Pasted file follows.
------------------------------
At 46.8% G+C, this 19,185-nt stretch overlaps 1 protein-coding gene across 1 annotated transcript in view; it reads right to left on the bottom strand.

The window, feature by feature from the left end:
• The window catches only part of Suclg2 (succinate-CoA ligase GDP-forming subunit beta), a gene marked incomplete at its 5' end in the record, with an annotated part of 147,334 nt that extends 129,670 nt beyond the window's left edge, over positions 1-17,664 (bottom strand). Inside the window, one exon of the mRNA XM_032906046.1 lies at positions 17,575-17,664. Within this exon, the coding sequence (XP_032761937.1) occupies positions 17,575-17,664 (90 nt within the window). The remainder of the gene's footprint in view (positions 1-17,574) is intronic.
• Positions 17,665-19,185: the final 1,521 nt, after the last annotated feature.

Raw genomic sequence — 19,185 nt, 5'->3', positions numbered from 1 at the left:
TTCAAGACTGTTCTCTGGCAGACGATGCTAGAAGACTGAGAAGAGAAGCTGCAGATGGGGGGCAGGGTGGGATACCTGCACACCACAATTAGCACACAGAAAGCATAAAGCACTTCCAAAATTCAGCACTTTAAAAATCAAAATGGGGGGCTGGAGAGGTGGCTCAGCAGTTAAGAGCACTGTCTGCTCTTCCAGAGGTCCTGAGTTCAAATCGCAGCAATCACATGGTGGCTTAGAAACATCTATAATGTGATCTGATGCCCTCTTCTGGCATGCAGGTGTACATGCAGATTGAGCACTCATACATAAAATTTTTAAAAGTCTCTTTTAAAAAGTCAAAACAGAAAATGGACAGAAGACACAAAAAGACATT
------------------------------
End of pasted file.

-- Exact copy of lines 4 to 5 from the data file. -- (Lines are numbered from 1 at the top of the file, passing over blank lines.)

• Positions 17,665-19,185: the final 1,521 nt, after the last annotated feature.

Raw genomic sequence — 19,185 nt, 5'->3', positions numbered from 1 at the left: